A while ago, I tossed out a quick sentence about putting some music “up on the wall.” I promised that I would give you a post to let you know just what that meant – and here it is!
Every composer is unique, and each has their own preferred way of working. I can’t tell you how others work, or what you “should” (or worse, “must”) do in order to bring your ideas to life. All I can tell you is what works for me. And here it is:
Yes, those scribbles mean something to me!
Pretty much every piece I write winds up tacked up onto a wall. Several times, in several versions, as a matter of fact. By laying out the entire piece on a big, blank surface, I can literally step back and take a look at the entire piece, from beginning to end, and have a much clearer idea of how it is progressing.
Usually the first thing that goes “up on the wall” is a long, blank page (or several pages, more often than not.) And across those pages, I draw a horizontal line. This marks the piece, from beginning to end. Then I put up a few vertical hash marks, so I can easily keep track of various points (usually quarters or thirds). Timing doesn’t matter just yet – the piece will keep its proportion, no matter the length. Then, I scribble. Do I think the piece should rise from beginning to end? Or rise and fall . . . and rise again? Sometimes, the piece even looks like a fish (stop laughing!) It’s never a pretty sketch. If it were, I’d be a painter, not a composer. But it’s good enough for me to understand what I’m striving to achieve.
That sketch stays up on the wall while I’m actually composing and notating. The final piece doesn’t always match the initial sketch, but having it where I can see it helps me to stay focused.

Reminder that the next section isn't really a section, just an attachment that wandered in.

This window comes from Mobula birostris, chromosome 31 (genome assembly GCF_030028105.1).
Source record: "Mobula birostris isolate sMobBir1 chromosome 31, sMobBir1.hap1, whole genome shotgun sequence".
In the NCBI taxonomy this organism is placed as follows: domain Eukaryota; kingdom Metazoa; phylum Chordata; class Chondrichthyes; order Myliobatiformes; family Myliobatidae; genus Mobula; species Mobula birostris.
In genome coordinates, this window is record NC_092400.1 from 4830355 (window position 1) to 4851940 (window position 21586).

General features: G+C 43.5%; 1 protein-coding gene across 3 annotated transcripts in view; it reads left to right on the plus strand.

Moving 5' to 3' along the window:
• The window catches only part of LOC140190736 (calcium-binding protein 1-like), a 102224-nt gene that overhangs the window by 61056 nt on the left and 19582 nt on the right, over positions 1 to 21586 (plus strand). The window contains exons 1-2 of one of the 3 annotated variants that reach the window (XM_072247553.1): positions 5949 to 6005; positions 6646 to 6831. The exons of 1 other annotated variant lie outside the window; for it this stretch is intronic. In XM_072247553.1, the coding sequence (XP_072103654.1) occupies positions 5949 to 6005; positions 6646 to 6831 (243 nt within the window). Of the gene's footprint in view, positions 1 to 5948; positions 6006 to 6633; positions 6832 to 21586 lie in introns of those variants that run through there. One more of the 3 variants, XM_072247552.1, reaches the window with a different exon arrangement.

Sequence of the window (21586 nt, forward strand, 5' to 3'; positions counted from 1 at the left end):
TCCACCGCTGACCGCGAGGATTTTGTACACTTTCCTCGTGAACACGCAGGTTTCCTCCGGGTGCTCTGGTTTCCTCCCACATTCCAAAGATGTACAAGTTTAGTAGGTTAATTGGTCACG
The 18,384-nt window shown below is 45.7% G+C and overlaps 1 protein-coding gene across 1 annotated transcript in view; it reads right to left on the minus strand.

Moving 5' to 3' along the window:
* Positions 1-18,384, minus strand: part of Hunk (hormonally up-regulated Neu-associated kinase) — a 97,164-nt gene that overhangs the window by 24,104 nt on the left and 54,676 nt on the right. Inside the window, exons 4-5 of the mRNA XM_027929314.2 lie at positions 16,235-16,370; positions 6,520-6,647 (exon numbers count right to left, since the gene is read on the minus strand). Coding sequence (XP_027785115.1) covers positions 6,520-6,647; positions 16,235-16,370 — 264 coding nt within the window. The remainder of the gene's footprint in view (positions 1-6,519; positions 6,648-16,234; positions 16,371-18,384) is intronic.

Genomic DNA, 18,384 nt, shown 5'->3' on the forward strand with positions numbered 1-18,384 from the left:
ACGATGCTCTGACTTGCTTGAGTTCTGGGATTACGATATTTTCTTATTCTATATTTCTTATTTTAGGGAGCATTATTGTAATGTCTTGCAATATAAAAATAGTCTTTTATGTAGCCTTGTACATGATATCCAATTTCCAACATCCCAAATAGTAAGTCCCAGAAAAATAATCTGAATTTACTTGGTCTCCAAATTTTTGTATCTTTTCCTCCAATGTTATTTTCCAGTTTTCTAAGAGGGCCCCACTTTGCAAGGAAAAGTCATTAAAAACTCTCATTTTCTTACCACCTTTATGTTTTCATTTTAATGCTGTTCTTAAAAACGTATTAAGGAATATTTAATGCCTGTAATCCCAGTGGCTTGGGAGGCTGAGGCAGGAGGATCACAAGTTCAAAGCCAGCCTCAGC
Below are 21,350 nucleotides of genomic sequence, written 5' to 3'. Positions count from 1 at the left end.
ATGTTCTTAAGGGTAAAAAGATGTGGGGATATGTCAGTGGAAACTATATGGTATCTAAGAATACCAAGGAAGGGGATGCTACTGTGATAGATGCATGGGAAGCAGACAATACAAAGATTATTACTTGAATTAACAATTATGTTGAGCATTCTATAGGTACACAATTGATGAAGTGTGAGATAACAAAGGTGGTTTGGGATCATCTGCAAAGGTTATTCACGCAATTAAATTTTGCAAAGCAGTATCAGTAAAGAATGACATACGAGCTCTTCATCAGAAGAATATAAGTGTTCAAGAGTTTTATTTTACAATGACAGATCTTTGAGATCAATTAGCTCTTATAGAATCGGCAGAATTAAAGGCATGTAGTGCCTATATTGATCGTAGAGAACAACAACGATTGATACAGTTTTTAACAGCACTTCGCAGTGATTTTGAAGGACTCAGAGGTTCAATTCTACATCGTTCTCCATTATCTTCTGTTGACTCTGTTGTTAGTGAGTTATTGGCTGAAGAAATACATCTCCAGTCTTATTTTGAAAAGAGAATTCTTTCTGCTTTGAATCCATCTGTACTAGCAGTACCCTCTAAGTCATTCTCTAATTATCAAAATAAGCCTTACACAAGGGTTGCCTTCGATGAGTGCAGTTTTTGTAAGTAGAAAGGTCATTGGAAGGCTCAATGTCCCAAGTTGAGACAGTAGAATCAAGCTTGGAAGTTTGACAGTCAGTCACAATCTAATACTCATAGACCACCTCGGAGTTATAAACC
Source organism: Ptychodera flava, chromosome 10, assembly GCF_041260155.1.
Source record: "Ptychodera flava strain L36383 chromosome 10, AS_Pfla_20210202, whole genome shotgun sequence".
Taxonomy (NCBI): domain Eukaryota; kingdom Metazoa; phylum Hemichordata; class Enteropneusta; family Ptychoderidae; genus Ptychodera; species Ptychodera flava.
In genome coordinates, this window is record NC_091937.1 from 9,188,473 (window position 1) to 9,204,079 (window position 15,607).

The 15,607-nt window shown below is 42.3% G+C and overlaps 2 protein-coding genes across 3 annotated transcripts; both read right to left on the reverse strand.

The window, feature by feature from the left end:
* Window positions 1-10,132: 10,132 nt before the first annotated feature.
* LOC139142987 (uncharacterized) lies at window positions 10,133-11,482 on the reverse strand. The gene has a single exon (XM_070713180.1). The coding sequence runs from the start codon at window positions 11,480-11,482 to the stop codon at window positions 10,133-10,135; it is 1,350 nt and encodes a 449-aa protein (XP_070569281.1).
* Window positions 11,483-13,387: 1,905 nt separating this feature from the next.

Just as important as that cheesy line sketch (at least, to me) is periodically putting the actual score up on the wall. It is far too easy for me to get caught up in a very small part of the score, whether it is hand written, or notated in a software program. Sitting at a table, or staring at a computer screen, I can only see a limited number of bars, or at best, a few pages. Anything out of my sight has to be tracked through memory, which can sometimes play tricks. I think I’ve overdone something that I could really still expand. Or I put “this” closer to “that” without realizing it.
By spreading the score out, and looking at it as a whole, I can see the ebb and flow of the score. Places that are dense and busy stand out dramatically, as do very open spaces. More often than not, the basic shape of the score mirrors the line sketch. (Yes, I know the picture contradicts that, but it’s just bits and pieces I put up for an example, not a complete piece). Then I grab the colored pencil, scribble some cryptic notes on the score that are probably incomprehensible to anyone but me, and start revising the score, adding a bit here, thinning a bit there, tossing it back up on the wall for another look.
How many times does a piece go on the wall? As many as it takes. No, I’m not trying to be snippy. Each piece has a life of its own. Some go together quickly and easily, and others are a long, hard road. More importantly, I don’t try to force a piece to fit a certain way, simply because my first sketch went “there.” Just as a sculptor chisels away at the stone until the “figure within” is revealed, music takes on a life of its own, and I do my best to follow where it leads me.